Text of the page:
BARD is intertwined with presumption of innocence, rests on prosecution, not based on sympathy or prejudice, based on reason and common sense, logically connected to evidence (or absence of evidence), not proof to absolute certainty, more than probably



Should avoid:

Ordinary expression, same standard as apply in own lives, “to a moral certainty”, serious/substantial/haunting,

Convict if “sure” before defining BARD (Lifchus, 1997, SCC)

Falls much closer to absolute certainty than to proof on BOP (Starr, 2000, SCC)



Evaluating conflicting testimonial accounts

W (D) from JHS (2000)(SCC)

Believe evidence of accused  acquit

Do not believe but in reasonable doubt  acquit

Not convinced BARD by evidence you accept  acquit

It’s not a contest of credibility



Actus Reus/Mens Rea

Conduct – intention or recklessness

Circumstances – knowledge or willful blindness

Consequences – intention or recklessness



MR and AR must be present at same time, but MR can be superimposed upon existing act (Fagan, 1968, Eng CA)
Included offences

  1. Described in enactment (assault causing bodily harm assault)

  2. Charged in count (attempting to murder X by stabbing assault with a weapon)

  3. Attempt




Actus Reus

Charter s 11(g) principle of legality (Frey v Fedoruk, 1950, SCC)  no one should be convicted of a crime unless the offence is recognized in the Code or can be established by the authority of some reported case at the time of the act or omission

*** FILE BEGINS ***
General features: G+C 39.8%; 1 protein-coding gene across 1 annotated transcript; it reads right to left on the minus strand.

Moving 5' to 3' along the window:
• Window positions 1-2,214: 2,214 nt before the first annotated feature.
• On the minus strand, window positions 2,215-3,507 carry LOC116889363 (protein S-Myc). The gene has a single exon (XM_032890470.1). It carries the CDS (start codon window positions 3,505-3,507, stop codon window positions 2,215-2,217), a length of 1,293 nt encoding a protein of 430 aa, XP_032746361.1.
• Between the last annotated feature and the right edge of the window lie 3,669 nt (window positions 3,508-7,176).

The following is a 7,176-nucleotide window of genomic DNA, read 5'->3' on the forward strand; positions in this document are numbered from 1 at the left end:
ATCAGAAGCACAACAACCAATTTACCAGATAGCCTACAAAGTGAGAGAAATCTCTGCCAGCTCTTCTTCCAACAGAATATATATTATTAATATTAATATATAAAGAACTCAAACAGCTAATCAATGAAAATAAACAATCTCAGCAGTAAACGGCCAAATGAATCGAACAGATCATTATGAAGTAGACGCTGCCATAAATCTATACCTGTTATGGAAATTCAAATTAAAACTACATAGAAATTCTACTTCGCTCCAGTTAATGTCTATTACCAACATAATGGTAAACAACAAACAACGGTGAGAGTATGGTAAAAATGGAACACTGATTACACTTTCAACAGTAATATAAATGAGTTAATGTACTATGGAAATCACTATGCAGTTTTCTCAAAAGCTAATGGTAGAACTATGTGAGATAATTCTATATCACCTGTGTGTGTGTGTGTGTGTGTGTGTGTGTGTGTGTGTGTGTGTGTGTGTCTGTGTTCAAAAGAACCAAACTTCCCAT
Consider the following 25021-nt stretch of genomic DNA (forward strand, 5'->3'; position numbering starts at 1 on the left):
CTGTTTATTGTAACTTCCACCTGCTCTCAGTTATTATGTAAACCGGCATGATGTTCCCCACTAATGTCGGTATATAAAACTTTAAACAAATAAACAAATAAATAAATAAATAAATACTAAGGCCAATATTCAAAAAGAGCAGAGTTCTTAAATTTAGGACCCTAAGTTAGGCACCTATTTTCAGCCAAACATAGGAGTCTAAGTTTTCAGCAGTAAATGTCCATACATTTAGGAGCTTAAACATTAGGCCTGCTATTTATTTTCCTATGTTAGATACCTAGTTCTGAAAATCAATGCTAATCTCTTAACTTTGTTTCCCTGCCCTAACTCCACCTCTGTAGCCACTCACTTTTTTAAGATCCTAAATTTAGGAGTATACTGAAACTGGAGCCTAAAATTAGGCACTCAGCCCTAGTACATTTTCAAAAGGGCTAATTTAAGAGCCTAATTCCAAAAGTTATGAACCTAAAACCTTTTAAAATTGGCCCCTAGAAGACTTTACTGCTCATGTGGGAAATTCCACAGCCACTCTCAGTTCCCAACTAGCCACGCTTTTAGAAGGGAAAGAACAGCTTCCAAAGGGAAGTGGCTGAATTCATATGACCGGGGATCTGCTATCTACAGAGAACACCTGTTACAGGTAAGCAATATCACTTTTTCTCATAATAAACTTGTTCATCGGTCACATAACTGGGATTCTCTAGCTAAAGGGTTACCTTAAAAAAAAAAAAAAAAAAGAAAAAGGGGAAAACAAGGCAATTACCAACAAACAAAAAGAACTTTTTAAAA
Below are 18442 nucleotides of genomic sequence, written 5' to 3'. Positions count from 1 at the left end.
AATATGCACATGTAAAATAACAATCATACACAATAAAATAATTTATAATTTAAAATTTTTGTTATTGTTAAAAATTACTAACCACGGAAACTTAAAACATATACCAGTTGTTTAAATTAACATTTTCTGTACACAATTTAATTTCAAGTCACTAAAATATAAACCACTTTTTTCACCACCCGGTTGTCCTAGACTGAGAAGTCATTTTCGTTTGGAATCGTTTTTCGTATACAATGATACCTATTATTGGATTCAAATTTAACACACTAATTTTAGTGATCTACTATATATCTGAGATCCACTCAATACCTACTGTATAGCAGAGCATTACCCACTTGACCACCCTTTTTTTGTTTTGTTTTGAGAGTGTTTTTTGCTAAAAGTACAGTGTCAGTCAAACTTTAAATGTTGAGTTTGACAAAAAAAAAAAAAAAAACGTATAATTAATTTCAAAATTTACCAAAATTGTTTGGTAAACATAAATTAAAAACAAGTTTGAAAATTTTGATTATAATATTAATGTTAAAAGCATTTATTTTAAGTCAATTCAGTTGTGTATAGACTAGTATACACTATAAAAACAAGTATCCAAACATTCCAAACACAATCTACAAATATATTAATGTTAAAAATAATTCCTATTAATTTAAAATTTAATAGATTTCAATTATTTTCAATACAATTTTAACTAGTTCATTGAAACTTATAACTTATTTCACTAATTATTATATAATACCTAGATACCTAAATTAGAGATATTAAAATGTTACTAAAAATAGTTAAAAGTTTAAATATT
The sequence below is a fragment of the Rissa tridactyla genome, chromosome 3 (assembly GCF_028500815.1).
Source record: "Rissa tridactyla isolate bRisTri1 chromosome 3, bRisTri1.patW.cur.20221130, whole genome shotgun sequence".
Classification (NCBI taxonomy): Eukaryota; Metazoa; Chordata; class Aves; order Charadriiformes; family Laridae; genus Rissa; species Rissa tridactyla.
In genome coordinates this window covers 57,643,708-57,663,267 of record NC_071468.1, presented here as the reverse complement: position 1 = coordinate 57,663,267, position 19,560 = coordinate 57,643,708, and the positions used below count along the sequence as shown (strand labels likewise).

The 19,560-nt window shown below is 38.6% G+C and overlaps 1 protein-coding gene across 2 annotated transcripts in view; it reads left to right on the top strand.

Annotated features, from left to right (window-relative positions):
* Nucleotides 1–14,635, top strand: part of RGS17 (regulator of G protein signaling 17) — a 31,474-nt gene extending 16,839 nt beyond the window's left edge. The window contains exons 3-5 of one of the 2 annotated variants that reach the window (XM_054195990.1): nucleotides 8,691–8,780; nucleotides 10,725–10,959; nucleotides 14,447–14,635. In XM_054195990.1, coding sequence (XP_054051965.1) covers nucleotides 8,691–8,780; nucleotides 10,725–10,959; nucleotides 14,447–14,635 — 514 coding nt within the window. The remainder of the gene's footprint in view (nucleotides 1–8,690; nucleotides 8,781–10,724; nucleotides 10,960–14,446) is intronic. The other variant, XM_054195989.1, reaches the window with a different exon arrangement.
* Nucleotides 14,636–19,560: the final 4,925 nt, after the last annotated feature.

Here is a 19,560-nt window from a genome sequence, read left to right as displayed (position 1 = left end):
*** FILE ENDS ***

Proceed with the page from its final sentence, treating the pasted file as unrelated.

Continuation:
The AR can be interpreted differently (Boudreault, 2012, SCCrisk of danger an essential element of care or control?)



Omissions – omission to act will give rise to criminal liability only where a duty arises

  1. Statute criminalizes omission (failure to maintain at accident)

  2. Duty to act

    1. Imposed by statute

    2. Imposed by common law
      Thornton (1991)(ONCA) (HIV blood) – duty to refrain from conduct that would cause injury to another
      Moore (1978)(SCC)reciprocal common law duty assist a police officer with duty

Voluntariness

Automatism – Jiang, (2007)(BCCA)fell asleep driving, Lucki (1955)(Sask Police Ct)  no guilt if involuntary



Causation  when AR includes consequences

If 2nd cause is so overwhelming/makes original wound merely part of the history  no causation (Smith, 1959, Eng CA)



Thin skull rule – those who use violence on people must take their victims as they find them (Blaue, 1975, Eng CA)

Intervening, independent act

JSR (2008)(ONCA) – intervening act that is a more direct cause than prior act may sever the legal causal connection